Here’s your economic stimulus idea for today: condensing flue gas waste heat recovery.
With a name like that, it has to be good. And it is. It’s precisely the sort of off-the-shelf technology that’s ripe for stimulus investment. The investments could yield near-term jobs, as well as savings that would begin immediately and compound into the future.
But what is it? Good question. The folks at Sidel Systems are in the waste heat recovery business, and they’ve peppered me with fun facts. So while I don’t fully understand the technology—and I don’t really know anything about engineering — I’m going to write about it anyway!
(That means, for the rest of this post, caveat lector.)
Here’s the low-down. It’s not uncommon for large institutions—universities, hospitals, schools, prisons, hotels, and certain manufacturers—to use big and fairly inefficient natural gas-fired boilers. These are boilers that are rated at maybe 80 percent efficiency, but that probably don’t hit even that modest mark on most days. And these are boilers that are consuming a huge amount of fuel.
The result of inefficiency is that these huge boilers are expelling hot exhaust tbetween 300 and 700 degrees, a gigantic waste of energy. Now back in the day, when natural gas was cheap and climate change was just a twinkle in Roger Revelle‘s eye, no one really cared much. But now that gas can be expensive, money is tight, and emissions matter, it’s starting to seem like a pretty stupid idea to vent off 700 degree waste heat.
That’s where the condensing flue business comes in.
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The older and inefficient boilers can be retrofitted with stainless steel and aluminum systems that can capture most of the waste heat, boosting the system efficiency to as much as 97 percent. Basically, the system works by transferring the waste energy into water, which can then be used for hot water (duh), space heating, or manufacturing processes. That means, for example, that a public school might be able to heat its swimming pool with the energy currently being wasted and still have energy left over for other purposes. Or a beverage manufacturer—a common home for huge boilers — might find all kinds of big monetary savings by employing what amounts to free hot water.
As with most efficiency investments, there’s an upfront capital cost that’s paid back over time. A government stimulus investment could front the initial money for building and installing the condensing flues. Right away, that would put technicians, engineers, and installers to work. (And, of course, that there would upstream benefits to the supply chain and downstream benefits when the workers spend money.)
If the condensing flue systems went into public institutions—schools, universities, and so on—the increased energy efficiency would save money right away, a big boon during a time of constricted budgets. If the flues were installed in private businesses, they would cut operating costs during a rocky time, and might even help keep struggling companies afloat. In either case, the systems would mean more than monetary relief: they would mean significant environmental benefit too. We’re talking about real emissions reductions.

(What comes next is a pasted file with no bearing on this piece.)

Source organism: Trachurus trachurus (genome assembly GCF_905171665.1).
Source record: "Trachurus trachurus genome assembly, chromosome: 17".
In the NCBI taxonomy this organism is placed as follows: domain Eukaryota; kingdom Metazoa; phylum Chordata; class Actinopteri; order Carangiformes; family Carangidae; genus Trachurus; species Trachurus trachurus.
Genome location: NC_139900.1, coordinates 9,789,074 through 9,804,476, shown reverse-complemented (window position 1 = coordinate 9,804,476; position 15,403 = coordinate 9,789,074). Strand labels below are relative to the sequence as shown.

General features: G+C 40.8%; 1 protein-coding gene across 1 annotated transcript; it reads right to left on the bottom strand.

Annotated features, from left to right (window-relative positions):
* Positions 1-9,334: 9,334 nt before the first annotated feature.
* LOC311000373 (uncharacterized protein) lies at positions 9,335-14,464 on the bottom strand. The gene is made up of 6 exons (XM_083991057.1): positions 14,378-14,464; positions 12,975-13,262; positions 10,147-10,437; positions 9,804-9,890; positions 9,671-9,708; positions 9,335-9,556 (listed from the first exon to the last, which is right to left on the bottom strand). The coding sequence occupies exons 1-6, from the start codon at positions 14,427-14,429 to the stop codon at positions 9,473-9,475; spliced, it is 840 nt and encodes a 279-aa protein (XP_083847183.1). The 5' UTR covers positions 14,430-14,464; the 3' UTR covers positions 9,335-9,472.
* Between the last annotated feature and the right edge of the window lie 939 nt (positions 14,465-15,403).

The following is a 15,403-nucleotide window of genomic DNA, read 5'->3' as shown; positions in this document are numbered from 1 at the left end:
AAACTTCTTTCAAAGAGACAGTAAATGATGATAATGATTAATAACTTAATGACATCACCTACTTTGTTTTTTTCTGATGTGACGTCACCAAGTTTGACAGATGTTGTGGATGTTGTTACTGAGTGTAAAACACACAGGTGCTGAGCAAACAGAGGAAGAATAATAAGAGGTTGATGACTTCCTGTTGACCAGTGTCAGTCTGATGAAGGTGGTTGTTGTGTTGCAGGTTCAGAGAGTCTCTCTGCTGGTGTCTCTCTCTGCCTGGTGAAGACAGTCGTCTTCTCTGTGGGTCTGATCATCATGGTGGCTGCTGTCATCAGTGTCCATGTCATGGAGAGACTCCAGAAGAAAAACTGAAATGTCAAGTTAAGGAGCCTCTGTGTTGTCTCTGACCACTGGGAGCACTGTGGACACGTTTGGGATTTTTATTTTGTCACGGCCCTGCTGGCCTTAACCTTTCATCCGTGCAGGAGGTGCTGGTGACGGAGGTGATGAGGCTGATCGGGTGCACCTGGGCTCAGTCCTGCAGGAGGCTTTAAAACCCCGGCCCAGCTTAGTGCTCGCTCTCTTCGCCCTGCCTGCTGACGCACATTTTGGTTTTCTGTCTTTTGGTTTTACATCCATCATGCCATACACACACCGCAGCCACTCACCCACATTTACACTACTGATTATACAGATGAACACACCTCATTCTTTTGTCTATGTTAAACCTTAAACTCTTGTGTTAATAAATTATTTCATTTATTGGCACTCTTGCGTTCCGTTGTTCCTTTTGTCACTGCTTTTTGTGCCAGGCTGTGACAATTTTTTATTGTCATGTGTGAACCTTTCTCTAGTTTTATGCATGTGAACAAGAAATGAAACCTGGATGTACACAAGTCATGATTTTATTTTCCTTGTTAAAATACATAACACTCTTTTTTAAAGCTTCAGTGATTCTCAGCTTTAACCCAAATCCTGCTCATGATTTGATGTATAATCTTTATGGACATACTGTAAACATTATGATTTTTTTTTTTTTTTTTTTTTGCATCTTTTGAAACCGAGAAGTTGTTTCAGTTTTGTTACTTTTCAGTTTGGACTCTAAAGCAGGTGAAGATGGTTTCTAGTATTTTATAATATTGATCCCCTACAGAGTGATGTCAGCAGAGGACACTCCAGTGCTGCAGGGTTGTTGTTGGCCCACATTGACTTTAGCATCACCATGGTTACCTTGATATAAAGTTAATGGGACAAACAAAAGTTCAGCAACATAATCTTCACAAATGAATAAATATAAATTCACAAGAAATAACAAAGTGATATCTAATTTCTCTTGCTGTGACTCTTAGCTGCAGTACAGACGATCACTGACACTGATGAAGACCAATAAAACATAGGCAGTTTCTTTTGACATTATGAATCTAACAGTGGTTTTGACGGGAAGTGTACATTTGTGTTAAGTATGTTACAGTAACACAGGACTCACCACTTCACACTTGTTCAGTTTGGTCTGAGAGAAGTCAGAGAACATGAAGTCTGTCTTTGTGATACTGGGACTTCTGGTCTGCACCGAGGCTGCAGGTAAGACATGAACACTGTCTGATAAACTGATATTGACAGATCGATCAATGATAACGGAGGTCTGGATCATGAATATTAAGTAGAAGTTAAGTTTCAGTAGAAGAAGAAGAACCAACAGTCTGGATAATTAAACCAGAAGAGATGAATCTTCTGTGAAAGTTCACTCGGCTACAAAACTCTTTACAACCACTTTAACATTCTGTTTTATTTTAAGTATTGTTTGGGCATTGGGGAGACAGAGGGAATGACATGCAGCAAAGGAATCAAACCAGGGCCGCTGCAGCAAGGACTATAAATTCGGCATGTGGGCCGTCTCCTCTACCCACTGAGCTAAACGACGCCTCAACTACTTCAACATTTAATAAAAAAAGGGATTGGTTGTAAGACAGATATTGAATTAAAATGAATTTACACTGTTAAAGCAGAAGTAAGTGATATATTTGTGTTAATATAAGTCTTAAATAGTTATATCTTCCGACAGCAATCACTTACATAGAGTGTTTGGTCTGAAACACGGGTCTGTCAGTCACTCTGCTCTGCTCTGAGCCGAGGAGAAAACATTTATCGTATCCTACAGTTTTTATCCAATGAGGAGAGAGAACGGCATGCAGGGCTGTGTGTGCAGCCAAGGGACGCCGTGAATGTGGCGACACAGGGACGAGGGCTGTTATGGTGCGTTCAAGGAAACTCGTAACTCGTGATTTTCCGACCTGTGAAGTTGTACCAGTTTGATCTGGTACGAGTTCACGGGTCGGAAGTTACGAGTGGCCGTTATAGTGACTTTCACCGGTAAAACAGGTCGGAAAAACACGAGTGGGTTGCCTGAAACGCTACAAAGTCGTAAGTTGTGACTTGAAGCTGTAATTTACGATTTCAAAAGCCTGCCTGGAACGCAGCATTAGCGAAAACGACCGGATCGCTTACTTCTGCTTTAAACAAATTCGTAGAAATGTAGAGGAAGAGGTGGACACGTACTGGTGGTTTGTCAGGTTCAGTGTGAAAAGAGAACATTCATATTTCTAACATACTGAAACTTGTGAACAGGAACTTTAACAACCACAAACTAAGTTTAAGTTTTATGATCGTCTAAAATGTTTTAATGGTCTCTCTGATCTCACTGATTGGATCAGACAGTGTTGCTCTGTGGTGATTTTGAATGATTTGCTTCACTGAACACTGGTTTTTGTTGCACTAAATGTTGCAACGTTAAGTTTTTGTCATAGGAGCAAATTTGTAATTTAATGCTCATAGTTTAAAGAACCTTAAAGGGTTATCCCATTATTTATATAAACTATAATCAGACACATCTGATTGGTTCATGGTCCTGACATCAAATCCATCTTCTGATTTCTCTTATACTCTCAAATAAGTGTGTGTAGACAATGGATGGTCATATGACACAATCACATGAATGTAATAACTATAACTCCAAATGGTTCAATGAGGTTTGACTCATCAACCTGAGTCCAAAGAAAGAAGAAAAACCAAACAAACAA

Roughly speaking, for every 17,000 cubic feet of natural gas saved, the climate will be spared one ton of carbon-dioxide. (One ton of CO-2 is roughly the emissions of that an average American car produces over a two month period.) Since it’s common for institutions to burn through that much natural gas every hour, boosting the efficiency of just a single boiler from 10 percent—say from 80 to 90 percent—would be on the order of taking 100 cars off the road every year. And since some installations burn through 10 times that much natural gas, upgrading one of those big boilers could be the climate equivalent of getting 1,000 or more cars off the road.
Ballpark figures here, but you get my drift. We’re talking about a real climate benefit—and we’re talking about doing it by saving money and creating jobs now. In my book, that’s a great buy for an economic stimulus investment.
Now that’s condensing flue gas waste heat recovery we can believe in.
Good stuff.I’m fairly certain that many of the older buildings in downtown Vancouver, BC are heated this way.Actually, now that I look it up, what happens in downtown Vancouver is not quite as good as I had thought.http://en.wikipedia.org/wiki/Central_Heat_DistributionSeems that there is central heating for much of the old downtown core, but it is still being done by a large, inefficient boiler (as opposed to many, small inefficient boilers).
Small, everyday example: when I watch a local roaster heat up coffee beans I think, “If only we could capture the waste heat going up the pipe…” As an alternative to capturing flue gas in this instance, I wonder if heat capture couldn’t even be built right into the roaster and fed over to the milk steamer.
This technology for reducing waste – like ALL energy efficiency plans – has great potential, but the total costs and side effects must be known. These costs include: initial investment, operating, maintenance and heat exchanger (HX) replacement. What hapens to the pollutants that are captured on the HX? These could capture some particle pollutants if the maintenance costs were not to high. How does the efficiency degrade over time with corrosion and particle build-up on the HX? What is done with the hot water when there is reduced or no demand? If these issues are addressed and performance is independantly verified over time we should be doing it.